One Point Perspective has sharpened the work of art giving an in-depth realistic touch of space and depth.
In most of the masterpiece art (you name it – The Last Supper, The Tribute Money & so on), this graphical technique is used to demonstrate the reality of any drawing.
Do you want to learn more about One Point Perspective? This is the exact article to find out its history, definition, uses and how to draw them.
What is One Point Perspective? Definition & Uses
When a picture contains just one vanishing point on the horizon, then a picture is said to be One Point Perspective drawing.
Typically, these types of viewpoint are used to illustrate the picture of lobbies, railroad tracks, roads and even buildings or city. Speaking of the spectator, he/she will be legitimately confronting the ideal creation directly to the end of the VP.
The parallel lines that converge at the vanishing point either carries an object or a graphical presentation which then correspond straightforwardly to the viewer’s eyes.
Similarly, when an image is parallel to two axes of a rectilinear scene then there must be the existence of One-Point Perspective.
In the event that one axis is corresponding with the image plane, at that point all components are either corresponding to the image plane vertically/horizontally or perpendicularly.
Every component parallel to the image plane is drawn as equal lines while elements perpendicular unites at a solitary point.
The definition might be a little confusing, so let me thoroughly try to clear you what actually it means looking at some drawings.
One Point Perspective Drawing: How To ‘Visualize’
These drawing with one-point perspective will definitely help you understand on how to picture an object, road, city, buildings, or even a room.
With the same approach of perspective, interiors or three-dimensional rooms can be created using a vanishing point that lies in an imaginary horizon line.
A structured approach is maintained while surfacing the illusion of space while creating a building.
If you look closely to the imaginary line then you might be able to notice that the lines are moving away, to get in contact with each other as they get more distant.
One thing that’s interesting is having an illusion of parallel lines meeting at the vanishing point which indeed is not true.
As you all know, parallel lines never intersect with each other, the perspective creates an illusion in your eye which in fact is the salient feature of any one-point perspective art.
Now let’s jump in how this work came into existence looking at a brief history. Then I’ll show you how to draw with one-point perspective.
The great artists of Gothic, Byzantine, and Medieval periods created beautiful drawings; however, it lacked the illusion of depth and space.
Little attempts were made to sketch realistically before the 14th Century. Possibly, there was no proper execution to create a 3D world in art at that time. But then magic happened!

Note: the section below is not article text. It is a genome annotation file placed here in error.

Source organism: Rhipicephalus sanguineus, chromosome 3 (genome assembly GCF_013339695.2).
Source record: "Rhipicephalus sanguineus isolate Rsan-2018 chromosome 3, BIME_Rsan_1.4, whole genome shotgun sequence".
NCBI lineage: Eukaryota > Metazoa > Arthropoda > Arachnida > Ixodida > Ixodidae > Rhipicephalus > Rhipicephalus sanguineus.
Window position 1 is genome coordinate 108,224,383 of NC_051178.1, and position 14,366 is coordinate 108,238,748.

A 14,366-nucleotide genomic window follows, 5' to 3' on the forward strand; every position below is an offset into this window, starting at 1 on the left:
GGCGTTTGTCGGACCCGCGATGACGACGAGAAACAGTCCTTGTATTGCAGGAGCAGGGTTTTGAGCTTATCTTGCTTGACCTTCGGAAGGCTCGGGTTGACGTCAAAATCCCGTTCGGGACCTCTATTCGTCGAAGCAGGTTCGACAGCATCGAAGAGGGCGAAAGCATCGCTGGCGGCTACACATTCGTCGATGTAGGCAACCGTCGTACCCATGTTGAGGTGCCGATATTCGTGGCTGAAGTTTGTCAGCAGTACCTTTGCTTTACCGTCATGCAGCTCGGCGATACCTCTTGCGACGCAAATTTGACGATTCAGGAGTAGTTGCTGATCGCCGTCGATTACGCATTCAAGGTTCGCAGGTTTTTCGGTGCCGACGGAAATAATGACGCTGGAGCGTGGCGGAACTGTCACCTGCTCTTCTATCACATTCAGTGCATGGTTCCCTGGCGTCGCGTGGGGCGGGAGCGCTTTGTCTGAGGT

According to OPT-ART, the Italian masters Duccio (c. 1255-1260 – c. 1318-1319) Giotto (c. 1267 – 1337) is credited for introducing perspective drawings who first began exploring the idea of depth and volume using great rich skills of shadowing in their art.
Be that as it may, Renaissance artist Filippo Brunelleschi is accredited for the development of 1-point perspective which indeed played a huge role in creating some of the masterpieces.
Well, if you’re wondering about ‘when was one point perspective discovered’, then you might’ve already guessed between 14th to 17th century as Filippo was a renaissance artist.
Born in Florence, Italy, Filippo (1377-1446) the father of Renaissance architecture first created a perfect drawing with One Point Perspective in 1415. The masterpiece pictures from the gate of Florence church Santo Spirito.
Then, the painter of early Renaissance, Masaccio (1401-1428) contributed to making one of his greatest art named The Tribute Money.
‘The Last Supper’ – by Leonardo Da Vinci
Now why I’m introducing this picture here is because Da Vinci used one-point perspective, to illustrate ‘The Last Supper’.
Did you notice how all lines in this painting converge into a vanishing point? If you didn’t this might give you a clue.
Here, all the lines are converging into the eyes of Christ. This emphasizes the importance of Jesus and how his knowledge, wisdom and path is the centre where everything should start.
Drawing With One Point Perspective: How To Draw
Here’s a step-by-step guide on how to draw a simple building-like-box. It is based on a graphical technique in a simple drawing sheet.
Step 1: Draw a straight horizon line and mark a vanishing point. Make sure everything is lightly drawn so that you don’t mess it.
Step 2: Picture the type of building you want to draw and determine the size of a building. If you want it huge then you should create a bigger size depending on your paper.
Step 3: From the corner of your structure, draw straight lines towards the vanishing point.
Step 4: Create an additional box inside as I did. If you want the width of your building to be larger then adjoin these lines towards the corner.
Otherwise, make sure to draw it close to the other structure if you want your building to be skinny.
Step 5: Erase the additional artwork.
“Kudos-hermanos!” You learned a fine thing today.
Make sure to share it with your friends who are interesting in learning arts. Also if you want to learn about interesting history, arts and culture, subscribe Hoodoo Child.
You might want to take a look at Two Point Perspective Drawing: Definition, Uses & How To Draw